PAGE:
Review: If you're a DJ who digs funk, soul and disco, there's a fair chance that you are familiar with Average White Band classic "Pick Up The Pieces", a staple of those kinds of sets - and, of course, hip-hop, where its killer break has been looped countless times over the years - since its initial release in 1974. Should you not own a copy of the distinctive, horn-heavy classic, we'd suggest picking up this reissue, not least because it also boasts the band's lesser-known cover of Ned Doheny classic "Get It Up For Love", featuring vocals from no less than Ben E King, on the flip. Their version of the hazy blue-eyed soul gem sits somewhere between Doheny's original version and the arguably better known Tata Vega disco cover.
Who, What, Where, When & Why (Disco version) (5:10)
No Promises (Disco version) (6:46)
Review: Best Records do it again, dusting down a searing slice of robo-funk from the early 80s that will pop your lock every which way. B Funk was a one-off project from Mario Boncaldo and Tony Carrasco, best known for their incredible work as Klein & MBO. They released the "Magic Spell" album in 1983, and it was loaded with richly produced Italo disco and proto house sounds - there's a good reason the original release has been fetching such crazy prices on the second hand market. Now Best have cherry picked two of the finest cuts from the album, sought out the extended disco versions from Carrasco's vaults, and given them a glorious new pressing.
Review: Dedicated to the Hammond-heavy 1960s soul-jazz sounds of Jimmy Smith, Jimmy McGriff, Grant Green and Reuben Wilson, the Beat Bronco Organ Trio are a fresh outfit with classic inspirations. The Madrid threesome's debut single is something of a retro-futurist treat. We're really enjoying A-side "Easy Baby", a loose and languid fusion of ear-pleasing Hammond licks, laidback, breakbeat-driven drums and flanged jazz guitars that impressively increases in intensity throughout, culminating in a frenzy of sweaty drums and eyes-closed guitar solos. "Geriatric Dance", meanwhile, is even more up-tempo, with high octane Hammond and jazz guitar solos stretching out over a feverish funk drumbeat.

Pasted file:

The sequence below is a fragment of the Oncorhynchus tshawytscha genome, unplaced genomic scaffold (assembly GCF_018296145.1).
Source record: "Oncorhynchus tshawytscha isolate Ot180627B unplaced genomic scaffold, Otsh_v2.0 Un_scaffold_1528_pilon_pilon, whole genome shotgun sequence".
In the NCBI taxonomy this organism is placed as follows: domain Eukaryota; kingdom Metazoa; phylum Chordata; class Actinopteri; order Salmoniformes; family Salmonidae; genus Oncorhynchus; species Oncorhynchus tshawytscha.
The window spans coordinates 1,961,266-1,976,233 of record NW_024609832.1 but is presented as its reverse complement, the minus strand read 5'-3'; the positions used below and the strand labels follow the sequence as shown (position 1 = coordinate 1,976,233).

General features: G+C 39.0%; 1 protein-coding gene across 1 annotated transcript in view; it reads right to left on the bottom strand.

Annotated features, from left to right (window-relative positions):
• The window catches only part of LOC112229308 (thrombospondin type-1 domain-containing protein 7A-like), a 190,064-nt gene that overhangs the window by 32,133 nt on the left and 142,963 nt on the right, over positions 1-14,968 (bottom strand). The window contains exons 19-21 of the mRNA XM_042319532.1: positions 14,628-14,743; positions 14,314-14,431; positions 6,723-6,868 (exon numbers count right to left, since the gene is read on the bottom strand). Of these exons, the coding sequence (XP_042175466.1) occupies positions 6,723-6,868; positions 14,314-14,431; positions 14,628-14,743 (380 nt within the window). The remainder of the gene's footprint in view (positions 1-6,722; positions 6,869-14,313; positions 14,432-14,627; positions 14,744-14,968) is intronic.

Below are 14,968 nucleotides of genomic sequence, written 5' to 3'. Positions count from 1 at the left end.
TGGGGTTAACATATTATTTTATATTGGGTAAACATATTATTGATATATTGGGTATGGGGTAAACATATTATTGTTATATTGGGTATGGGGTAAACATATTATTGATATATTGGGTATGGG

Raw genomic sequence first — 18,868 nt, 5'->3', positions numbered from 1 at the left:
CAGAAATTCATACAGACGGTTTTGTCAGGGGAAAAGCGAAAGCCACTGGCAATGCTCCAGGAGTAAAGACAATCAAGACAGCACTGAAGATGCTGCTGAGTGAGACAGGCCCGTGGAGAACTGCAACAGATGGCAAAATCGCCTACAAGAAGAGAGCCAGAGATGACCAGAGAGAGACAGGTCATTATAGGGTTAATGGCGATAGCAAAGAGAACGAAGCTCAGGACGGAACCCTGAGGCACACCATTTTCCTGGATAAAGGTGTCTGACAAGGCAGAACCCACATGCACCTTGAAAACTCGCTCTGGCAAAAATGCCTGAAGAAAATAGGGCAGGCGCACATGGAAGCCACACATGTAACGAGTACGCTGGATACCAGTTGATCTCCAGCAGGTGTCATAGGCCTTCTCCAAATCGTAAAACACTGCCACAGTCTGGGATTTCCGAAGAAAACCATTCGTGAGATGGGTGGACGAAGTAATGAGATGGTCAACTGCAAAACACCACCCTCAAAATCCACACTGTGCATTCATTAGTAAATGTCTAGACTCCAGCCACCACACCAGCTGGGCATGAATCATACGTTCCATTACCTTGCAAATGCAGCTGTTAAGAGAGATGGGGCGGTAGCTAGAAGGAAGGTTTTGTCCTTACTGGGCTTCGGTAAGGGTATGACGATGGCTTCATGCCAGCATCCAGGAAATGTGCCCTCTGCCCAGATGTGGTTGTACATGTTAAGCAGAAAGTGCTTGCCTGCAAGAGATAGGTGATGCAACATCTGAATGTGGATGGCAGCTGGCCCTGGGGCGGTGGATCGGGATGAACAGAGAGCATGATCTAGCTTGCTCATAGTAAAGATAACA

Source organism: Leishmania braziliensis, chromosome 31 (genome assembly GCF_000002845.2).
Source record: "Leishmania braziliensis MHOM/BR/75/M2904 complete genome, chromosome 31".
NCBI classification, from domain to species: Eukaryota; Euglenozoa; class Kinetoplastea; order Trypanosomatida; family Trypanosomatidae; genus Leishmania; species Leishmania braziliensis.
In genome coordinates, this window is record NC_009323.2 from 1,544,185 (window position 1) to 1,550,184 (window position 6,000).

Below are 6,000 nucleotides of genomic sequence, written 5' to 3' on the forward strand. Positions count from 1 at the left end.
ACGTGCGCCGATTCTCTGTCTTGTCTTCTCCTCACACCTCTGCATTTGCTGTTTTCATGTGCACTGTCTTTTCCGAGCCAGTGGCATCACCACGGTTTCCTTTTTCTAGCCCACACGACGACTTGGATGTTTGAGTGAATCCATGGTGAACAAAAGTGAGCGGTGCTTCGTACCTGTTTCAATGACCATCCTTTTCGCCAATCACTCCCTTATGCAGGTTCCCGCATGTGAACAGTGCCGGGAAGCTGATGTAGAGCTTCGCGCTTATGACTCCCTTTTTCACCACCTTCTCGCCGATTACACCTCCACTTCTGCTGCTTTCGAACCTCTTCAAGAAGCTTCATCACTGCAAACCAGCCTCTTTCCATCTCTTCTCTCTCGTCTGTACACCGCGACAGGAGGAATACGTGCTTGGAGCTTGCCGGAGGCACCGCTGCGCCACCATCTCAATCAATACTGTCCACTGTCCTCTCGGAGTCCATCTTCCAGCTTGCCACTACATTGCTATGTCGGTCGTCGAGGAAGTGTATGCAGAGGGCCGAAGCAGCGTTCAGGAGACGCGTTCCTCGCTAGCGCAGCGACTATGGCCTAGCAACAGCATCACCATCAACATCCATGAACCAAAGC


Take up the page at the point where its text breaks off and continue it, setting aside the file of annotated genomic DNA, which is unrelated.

This Is What You Are (feat The High Five Quintet - radio edit) (4:21)
This Is What You Are (The Brazilian Rime) (4:53)
Review: "This Is What You Are" is undoubtedly Mario Biondi's most celebrated work. He first sung it for original composers Was A Bee in 2004, before re-recording it for his debut album (alongside the High Five Quintet) in 2006. Since then it has been reissued or remixed on numerous occasions. Here it gets reissued on a tidy 7" single, with a punchy radio edit - a swinging, Sunday afternoon style chunk of Latin soul-jazz rich in jaunty grooves, soaring orchestration and smooth vocals - being joined by the "Brazilian Rime" rework. This tasty re-recording re-casts the song as a breezy, samba-fired slab of early 1970s style Brazilian MPB. It's an inspired interpretation and could well become the definitive version of the track.
Review: Blacks & Blues is a new name to 2000 Black, but the people behind the project are label stalwarts: Dego, Kaidi Tatham, Matt Lord (AKA Lordamercy) and vocalist Obenewa Aboah. With such talent on show, it's unsurprising that opener "Spin" - a cracking slab of broken-beat/soul fusion rich in military style drums, jazz-funk keys and summery vocals - is rather good. While dancefloor-friendly, the track feels loose, languid and tailor-made for outdoor parties. "Don't Know Why (Chant For Love)" is an even more lo-fi broken soul excursion (very Fatima), while "You Know The Feeling" recalls the jazz-funk-fired soulful club cuts of early 2000s broken beat heroes Bugz In The Attic.
Review: German-Ghanaian group the Polyversal Souls have previously collaborated with a number of bands and solo artists from West Africa, so this hook-up with Northern Ghanaian outfit the Bolga All Stars - a collective made up of leading local kologo and frafra-gospel singers and musicians - should not come as much of a surprise. Separated into two parts for the seven-inch release, the track blends the Polyversal Souls' lolloping, late '60s style Afro-funk grooves - complete with fuzzy, period style production - and sharp horn section with glistening guitars, snaking solos and fine vocals from the Bolga All Stars. It's one of the Polyversal Souls' finest releases yet, and that's saying something.
Review: Originally pressed (on a limited run) in 2013, LA Latin funk troupe Boogaloo Assassins have reissued these two spellbinding cover versions again due to public demand. Still on a highly limited run, both cuts need to be in your collection: Dawn Penn's "No No No" gets a strict samba switch with lavish percussion and consistent vocal harmonies throughout while Sonny Henry's "Evil Ways" (best known from its Santana cover) gets the dreamy instrumental treatment where the horns and glocks do the narrating over a tight bed of wood blocks, shakers and liquid Rhodes. Killer stuff and Juno is one of the few stores outside of USA which is carrying the 45. Don't Sleep !